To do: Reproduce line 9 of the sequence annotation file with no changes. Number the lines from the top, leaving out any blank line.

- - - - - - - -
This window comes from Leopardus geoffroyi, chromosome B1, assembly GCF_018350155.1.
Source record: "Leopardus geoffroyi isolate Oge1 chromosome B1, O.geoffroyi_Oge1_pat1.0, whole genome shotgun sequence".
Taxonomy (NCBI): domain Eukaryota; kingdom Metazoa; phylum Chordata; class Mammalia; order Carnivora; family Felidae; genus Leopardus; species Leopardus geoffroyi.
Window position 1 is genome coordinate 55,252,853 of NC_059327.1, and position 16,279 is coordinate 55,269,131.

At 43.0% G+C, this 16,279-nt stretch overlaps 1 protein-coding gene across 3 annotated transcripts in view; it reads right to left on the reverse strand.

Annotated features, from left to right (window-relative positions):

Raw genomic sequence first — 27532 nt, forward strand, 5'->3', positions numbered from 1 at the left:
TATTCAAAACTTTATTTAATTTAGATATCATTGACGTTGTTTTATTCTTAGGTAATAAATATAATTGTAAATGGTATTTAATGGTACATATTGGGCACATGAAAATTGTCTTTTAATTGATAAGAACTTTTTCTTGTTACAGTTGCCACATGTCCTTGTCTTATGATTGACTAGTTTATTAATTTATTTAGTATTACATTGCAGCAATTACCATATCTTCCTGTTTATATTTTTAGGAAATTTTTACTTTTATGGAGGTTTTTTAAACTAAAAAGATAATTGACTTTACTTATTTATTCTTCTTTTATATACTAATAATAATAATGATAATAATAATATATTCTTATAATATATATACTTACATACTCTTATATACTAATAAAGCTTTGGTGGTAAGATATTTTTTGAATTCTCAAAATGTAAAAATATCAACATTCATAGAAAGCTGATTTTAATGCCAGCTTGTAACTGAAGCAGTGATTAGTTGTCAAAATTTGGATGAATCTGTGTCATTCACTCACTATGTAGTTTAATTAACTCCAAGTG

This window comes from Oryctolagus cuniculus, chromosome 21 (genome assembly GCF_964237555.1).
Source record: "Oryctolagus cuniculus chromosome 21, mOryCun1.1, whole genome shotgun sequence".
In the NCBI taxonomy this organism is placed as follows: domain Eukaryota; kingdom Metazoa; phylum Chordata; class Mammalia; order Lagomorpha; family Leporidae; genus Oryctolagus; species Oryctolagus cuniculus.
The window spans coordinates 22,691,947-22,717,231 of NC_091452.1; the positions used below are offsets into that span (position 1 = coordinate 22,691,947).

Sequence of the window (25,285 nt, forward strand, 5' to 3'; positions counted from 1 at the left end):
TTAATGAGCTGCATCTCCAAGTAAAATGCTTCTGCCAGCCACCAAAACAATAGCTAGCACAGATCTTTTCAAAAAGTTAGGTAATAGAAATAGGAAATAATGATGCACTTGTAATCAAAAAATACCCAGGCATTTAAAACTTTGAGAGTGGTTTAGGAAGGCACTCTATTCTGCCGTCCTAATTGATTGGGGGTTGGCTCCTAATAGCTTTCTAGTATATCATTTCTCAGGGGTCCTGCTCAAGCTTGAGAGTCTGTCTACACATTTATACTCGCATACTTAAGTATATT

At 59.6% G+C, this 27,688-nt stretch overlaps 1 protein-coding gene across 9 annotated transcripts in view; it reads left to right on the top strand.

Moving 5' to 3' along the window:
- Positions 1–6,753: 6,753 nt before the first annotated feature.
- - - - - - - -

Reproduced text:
This window comes from Oryctolagus cuniculus, chromosome 21 (genome assembly GCF_964237555.1).